What a Trip it Was!!!
Dr. Rick Warner - We are back on U.S. soil, recovering from various gastrointestinal and other travel maladies. Over the next few days we will be reflecting individually and as a class about what we have learned – about the ancient and modern Maya, about Mexico, and about ourselves. Sometime later in the semester we will report out to the Wabash community over some tacos at lunchtime. By all reports this was a powerful, academically enriching, and emotive experience for students and staff alike. We are thankful to Robert our Blogmeister and Macie our video and computer whiz for their parts in helping us remember and reflect upon the venture. We are especially thankful to the college and our alumni for their generous financial support.
For my own part I would like to say that I am very proud of our students, who cheerfully negotiated difficult travel conditions (bugs, early risings and a broken bus among others). After several trips to Chiapas with Wabash students, there are residents there who actually think of us as another Harvard, since years ago representatives from that institution were active in ethnographic work there. Our students have impressed numerous scholars and experts on the ground there, some of whom you have read about in these blogs. The anthropologists we met in Chiapas were uniformly impressed by the preparation and sturdiness of our students. I know that because they have told me so on numerous occasions. Our students are learning to read Mayan glyphs, and to understand Mayan thought and history in a way that surpasses the other undergraduates they have worked with.
There is so much that has happened on this trip that it would be difficult to point to one travel segment, one archaeological site, or one native ceremony that impressed me more than any other. But there was indeed one experience that impressed me more than the others: our morning service project at the kindergarten site. I was unfortunately sitting with my knee injury on the sidelines of this operation, as I watched Professors Roger and Brown help Sergio Castro keep our guys on task.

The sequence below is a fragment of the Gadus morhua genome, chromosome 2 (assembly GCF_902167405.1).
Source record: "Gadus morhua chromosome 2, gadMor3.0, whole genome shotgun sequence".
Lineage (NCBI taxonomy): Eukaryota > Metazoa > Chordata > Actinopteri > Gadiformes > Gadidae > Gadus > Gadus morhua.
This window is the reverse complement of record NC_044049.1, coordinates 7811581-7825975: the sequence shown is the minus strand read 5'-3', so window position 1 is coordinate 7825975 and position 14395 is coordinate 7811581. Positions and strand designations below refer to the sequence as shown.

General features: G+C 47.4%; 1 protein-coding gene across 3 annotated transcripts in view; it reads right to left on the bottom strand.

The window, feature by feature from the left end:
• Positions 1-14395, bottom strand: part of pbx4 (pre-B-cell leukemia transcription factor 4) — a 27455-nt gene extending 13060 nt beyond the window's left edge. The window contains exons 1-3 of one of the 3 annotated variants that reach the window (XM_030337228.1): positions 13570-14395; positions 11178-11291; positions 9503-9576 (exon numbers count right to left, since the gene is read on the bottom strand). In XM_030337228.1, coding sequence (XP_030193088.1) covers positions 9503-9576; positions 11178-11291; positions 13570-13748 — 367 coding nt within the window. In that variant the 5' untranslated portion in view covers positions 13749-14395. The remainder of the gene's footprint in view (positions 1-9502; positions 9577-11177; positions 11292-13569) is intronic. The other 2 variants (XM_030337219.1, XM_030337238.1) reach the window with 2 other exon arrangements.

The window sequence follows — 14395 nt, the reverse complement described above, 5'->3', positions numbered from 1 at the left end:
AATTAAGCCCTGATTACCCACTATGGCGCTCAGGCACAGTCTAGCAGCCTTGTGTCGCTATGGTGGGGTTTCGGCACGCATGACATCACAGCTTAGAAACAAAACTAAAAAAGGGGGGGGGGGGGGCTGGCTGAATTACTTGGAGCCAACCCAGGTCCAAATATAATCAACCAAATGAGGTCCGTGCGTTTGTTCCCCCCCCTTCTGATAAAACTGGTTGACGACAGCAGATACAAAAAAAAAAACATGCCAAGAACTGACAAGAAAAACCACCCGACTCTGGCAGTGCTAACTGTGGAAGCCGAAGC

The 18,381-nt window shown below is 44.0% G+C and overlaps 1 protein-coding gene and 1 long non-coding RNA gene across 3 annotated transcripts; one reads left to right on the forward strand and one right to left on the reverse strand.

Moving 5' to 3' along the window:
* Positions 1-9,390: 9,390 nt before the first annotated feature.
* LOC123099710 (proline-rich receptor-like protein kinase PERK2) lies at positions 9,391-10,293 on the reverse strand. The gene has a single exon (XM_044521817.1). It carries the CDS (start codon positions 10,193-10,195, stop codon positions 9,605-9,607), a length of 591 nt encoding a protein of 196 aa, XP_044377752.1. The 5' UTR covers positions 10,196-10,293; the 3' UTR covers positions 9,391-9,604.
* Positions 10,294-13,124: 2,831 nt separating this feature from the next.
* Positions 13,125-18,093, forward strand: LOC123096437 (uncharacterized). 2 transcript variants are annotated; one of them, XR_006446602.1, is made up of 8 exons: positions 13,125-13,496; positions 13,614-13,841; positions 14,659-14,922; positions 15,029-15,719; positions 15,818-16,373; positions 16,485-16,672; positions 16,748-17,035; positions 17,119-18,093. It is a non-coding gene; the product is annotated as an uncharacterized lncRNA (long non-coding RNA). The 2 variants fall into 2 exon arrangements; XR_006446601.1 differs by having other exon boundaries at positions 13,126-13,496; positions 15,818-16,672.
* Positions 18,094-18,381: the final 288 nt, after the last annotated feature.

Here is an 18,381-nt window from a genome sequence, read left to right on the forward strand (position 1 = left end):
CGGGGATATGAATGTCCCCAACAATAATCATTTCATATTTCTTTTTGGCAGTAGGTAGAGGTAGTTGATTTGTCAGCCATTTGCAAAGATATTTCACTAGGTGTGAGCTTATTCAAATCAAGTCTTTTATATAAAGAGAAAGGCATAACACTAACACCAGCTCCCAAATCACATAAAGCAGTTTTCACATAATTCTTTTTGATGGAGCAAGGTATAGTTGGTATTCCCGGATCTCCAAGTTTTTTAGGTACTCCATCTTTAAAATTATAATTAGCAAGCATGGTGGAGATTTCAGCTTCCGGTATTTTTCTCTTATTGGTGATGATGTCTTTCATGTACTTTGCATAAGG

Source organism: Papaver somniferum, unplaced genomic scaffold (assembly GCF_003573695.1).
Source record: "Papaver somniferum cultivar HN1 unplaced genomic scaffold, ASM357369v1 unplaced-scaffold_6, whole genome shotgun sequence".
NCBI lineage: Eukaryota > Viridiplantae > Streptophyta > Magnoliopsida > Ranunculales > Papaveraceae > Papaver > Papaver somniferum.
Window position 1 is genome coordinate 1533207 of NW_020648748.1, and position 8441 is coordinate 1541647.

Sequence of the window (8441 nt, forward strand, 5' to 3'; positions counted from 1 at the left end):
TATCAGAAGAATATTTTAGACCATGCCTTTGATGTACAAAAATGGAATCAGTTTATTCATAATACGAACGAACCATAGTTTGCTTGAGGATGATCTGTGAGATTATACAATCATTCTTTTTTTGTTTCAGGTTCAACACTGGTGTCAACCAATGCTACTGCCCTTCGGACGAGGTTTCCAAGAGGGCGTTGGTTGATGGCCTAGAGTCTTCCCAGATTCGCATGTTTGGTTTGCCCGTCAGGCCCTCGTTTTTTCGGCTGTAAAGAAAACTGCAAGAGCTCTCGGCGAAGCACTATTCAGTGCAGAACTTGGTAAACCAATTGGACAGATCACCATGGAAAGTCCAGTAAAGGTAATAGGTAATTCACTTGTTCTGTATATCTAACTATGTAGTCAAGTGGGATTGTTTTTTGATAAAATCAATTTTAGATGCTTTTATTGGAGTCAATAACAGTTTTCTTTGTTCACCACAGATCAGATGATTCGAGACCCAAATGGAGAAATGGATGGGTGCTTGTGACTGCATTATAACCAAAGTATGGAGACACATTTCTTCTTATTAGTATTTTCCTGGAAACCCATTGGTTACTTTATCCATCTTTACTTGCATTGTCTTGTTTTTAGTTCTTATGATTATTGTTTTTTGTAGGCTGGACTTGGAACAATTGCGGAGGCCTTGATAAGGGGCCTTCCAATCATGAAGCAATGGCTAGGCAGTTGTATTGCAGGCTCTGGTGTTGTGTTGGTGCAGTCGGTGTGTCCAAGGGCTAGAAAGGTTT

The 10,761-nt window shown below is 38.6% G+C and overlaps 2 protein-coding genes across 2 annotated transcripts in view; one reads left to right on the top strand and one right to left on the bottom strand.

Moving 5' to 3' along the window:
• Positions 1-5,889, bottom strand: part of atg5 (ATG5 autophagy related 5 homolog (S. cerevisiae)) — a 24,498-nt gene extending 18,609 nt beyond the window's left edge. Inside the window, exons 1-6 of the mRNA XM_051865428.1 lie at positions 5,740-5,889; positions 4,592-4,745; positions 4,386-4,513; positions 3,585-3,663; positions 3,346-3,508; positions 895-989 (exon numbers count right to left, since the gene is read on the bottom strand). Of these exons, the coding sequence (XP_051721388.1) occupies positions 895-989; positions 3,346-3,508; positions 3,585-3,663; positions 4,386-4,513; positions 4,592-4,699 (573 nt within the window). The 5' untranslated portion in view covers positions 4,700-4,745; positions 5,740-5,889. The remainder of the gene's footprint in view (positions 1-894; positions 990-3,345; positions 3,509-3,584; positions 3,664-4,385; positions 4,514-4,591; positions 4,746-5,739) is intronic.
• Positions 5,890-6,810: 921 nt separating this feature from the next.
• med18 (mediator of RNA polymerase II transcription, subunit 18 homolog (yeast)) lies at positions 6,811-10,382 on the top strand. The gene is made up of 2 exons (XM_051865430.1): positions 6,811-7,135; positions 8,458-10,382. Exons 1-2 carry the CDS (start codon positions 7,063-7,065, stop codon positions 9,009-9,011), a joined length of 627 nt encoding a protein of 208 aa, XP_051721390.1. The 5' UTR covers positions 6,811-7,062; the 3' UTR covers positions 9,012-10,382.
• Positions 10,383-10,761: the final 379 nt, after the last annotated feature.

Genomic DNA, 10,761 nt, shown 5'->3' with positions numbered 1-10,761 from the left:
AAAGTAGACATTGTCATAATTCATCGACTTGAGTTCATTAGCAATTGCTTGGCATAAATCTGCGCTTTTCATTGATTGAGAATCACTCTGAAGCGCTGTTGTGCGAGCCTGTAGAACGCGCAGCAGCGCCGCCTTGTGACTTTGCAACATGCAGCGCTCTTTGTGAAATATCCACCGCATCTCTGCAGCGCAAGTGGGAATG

On the plus side, that gave me time to reflect. Wabash men were digging trenches, sinking posts, and painting this newly completed school. They were following in the footsteps of the awesome Sergio Castro, who has built no fewer than 25 schools and continues to serve the Mayan communities of Chiapas as a healer. (Go to YouTube and search “Sergio Castro” for more on this amazing man.) Our students have been much more than tourists on this trip; they have engaged ancient and modern Mayan cultures in a respectful manner. But that morning as I sat on a rock and watched them work, I felt a higher sense of satisfaction. Wabash students were giving back to the world, and they were learning something as they labored. I remembered this feeling from the Panama football trip a couple of summers ago.
I have been thanked by many people for my role in the organization of this immersion trip. While I appreciate the praise, please know that I too have benefited by learning from my students as they “lived humanely” that morning, in the company of a bundle of Mayan 5-year-olds. This sort of community effort has deep roots in Mayan and Mexican history, and is rapidly becoming a Wabash tradition. We left something of ourselves in Chiapas. We will go back.
Above Left; Two Wabash students scale the steps at Bonampak. Above Right; Wabash students talk with Kindergarten students in San Cristobal, Mexico. Middle; Wabash's Tyler Dougherty '09 interacts with a student. Below; from left to right, first row; Trent Bash '10, Yousuf Bahrami '10, Rabin Paudel '10, Michael Washburn '09, Zafer Ahmed '08, Tyler Dougherty '09; Second Row; (2) Local workers, Anthony Benitez '09, Sergio Castro, Josh Lopez '10, Adam Fritsch '09, Robert Campbell '10, Justin Gardiner '08; Third Row; Nathan Rutz '09, Chris Beard '10, Andy Chelton '09, Steve Zajac '10